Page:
Each character possesses a unique OverDrive special power. You can only trigger one each round so its imperative you time their use and selection properly. They’re also the most dramatic moments in the game, providing highlights such as mind-controlling your opponent into lashing out at their own teammate. These abilities collide with the various modes of play to manufacture a distinct personality that separates this game from others in its class.

Now, back to the matter at hand.

Killing Streak is the next option, a method of play where you go all out in crushing skulls. The prime add here is that the first character to score a knockout is awarded the killstreak token. This is worth a point at the end of the round as well as a bonus to combat during the conflict. The twist is that it transfers to an opponent if the killstreak holder is removed from play. So you get this over the top functionally VIP target that alters the dynamics.

The strongest mode is Invade. This is an exhilarating combat where you work to occupy your opponent’s side of the board, splitting your attention methodically between offense and defense. This setup places a significant emphasis on character matchups and positioning. Often you will try to create or block lanes of approach, and it can result in the more nuanced stats and abilities of each character affecting the state of the field. It feels tighter to some degree, players often starting off a bit slow and conservative before the whole thing breaks open and characters are busting through opposing lines.

Invade also frames the tight action economy in its best light. In OverDrive you do not activate characters uniformly each round. It is indeed an alternating activation system similar to Necromunda or Deadzone, but each player receives four total activation tokens. On your turn you can assign one of these to a character to activate it, but each character may only receive two such tokens per round. So this results in a lopsided set of activations where you can’t exercise strategy with symmetry. Certain portions of the field will receive less attention and where you place your limited attention is shaped by both your character abilities as well as the type of matchup.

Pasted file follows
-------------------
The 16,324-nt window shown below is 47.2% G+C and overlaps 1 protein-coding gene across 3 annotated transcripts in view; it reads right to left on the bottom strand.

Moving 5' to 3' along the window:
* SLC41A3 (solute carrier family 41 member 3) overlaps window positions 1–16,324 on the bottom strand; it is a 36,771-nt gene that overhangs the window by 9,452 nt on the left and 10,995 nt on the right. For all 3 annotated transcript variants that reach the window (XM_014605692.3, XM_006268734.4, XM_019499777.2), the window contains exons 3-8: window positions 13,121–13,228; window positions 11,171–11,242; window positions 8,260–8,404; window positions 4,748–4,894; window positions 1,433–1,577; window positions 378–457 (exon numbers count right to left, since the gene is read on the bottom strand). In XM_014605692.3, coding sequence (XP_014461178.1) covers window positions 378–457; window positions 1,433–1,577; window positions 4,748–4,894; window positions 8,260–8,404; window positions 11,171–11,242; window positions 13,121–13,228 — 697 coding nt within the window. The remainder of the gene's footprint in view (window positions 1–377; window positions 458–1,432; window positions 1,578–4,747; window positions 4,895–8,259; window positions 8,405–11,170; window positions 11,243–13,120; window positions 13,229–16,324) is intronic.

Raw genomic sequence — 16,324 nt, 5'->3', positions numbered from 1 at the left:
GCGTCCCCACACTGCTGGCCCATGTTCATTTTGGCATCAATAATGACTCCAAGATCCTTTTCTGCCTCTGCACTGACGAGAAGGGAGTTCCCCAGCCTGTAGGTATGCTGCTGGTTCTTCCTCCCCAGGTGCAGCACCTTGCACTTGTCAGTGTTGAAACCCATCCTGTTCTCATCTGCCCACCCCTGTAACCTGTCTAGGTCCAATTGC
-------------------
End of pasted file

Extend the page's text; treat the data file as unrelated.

The final option is DodgeBrawl. This is another humorous method of play where a single ball is available to be scooped up and tossed at an opponent. You deal additional damage when hurling the heavy object and it’s a great alternate way to shift up the strategic landscape. You have to be somewhat picky though about your taking your shots, as the target can make an opposed roll to catch the ball, transferring momentum.

I’m particularly interested in how this game’s dimensions measure up against other titles. As a pure sporting affair I’m not sure it attains the velocity of Blitz BowI or the opulence of Techno Bowl. In terms of straight arena combat I’m more likely to reach for Mythic Battles or Warhammer Underworlds if given the opportunity.

However there is a legitimate niche in between those two genres and OverDrive functions as a ligature joining some of the strongest elements of each. There are moments when I want a sampler, a taste of both worlds where I can grapple with monstrous entities and break their backs before trotting into an end zone.